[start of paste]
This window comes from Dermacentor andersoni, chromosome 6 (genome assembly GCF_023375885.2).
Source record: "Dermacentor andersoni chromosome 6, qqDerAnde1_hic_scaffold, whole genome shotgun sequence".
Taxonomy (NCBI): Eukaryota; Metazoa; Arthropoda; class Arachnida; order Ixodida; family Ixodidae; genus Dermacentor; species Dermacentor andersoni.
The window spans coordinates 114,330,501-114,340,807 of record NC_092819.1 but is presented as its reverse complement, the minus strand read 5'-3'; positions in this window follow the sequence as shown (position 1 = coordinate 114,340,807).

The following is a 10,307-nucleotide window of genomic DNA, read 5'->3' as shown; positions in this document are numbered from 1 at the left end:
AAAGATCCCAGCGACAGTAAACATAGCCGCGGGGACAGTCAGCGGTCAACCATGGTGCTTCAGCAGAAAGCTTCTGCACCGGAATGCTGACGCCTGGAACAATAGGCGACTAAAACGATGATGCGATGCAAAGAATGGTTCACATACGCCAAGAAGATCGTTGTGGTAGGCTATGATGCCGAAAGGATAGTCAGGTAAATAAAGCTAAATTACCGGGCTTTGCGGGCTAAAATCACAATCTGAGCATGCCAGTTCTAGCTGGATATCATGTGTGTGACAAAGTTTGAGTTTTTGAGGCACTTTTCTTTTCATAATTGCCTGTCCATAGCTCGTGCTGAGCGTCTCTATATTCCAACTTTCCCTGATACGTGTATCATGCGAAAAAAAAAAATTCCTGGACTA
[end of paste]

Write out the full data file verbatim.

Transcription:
This window comes from Dermacentor andersoni, chromosome 6 (genome assembly GCF_023375885.2).
Source record: "Dermacentor andersoni chromosome 6, qqDerAnde1_hic_scaffold, whole genome shotgun sequence".
Taxonomy (NCBI): Eukaryota; Metazoa; Arthropoda; class Arachnida; order Ixodida; family Ixodidae; genus Dermacentor; species Dermacentor andersoni.
The window spans coordinates 114,330,501-114,340,807 of record NC_092819.1 but is presented as its reverse complement, the minus strand read 5'-3'; positions in this window follow the sequence as shown (position 1 = coordinate 114,340,807).

The following is a 10,307-nucleotide window of genomic DNA, read 5'->3' as shown; positions in this document are numbered from 1 at the left end:
AAAGATCCCAGCGACAGTAAACATAGCCGCGGGGACAGTCAGCGGTCAACCATGGTGCTTCAGCAGAAAGCTTCTGCACCGGAATGCTGACGCCTGGAACAATAGGCGACTAAAACGATGATGCGATGCAAAGAATGGTTCACATACGCCAAGAAGATCGTTGTGGTAGGCTATGATGCCGAAAGGATAGTCAGGTAAATAAAGCTAAATTACCGGGCTTTGCGGGCTAAAATCACAATCTGAGCATGCCAGTTCTAGCTGGATATCATGTGTGTGACAAAGTTTGAGTTTTTGAGGCACTTTTCTTTTCATAATTGCCTGTCCATAGCTCGTGCTGAGCGTCTCTATATTCCAACTTTCCCTGATACGTGTATCATGCGAAAAAAAAAAATTCCTGGACTA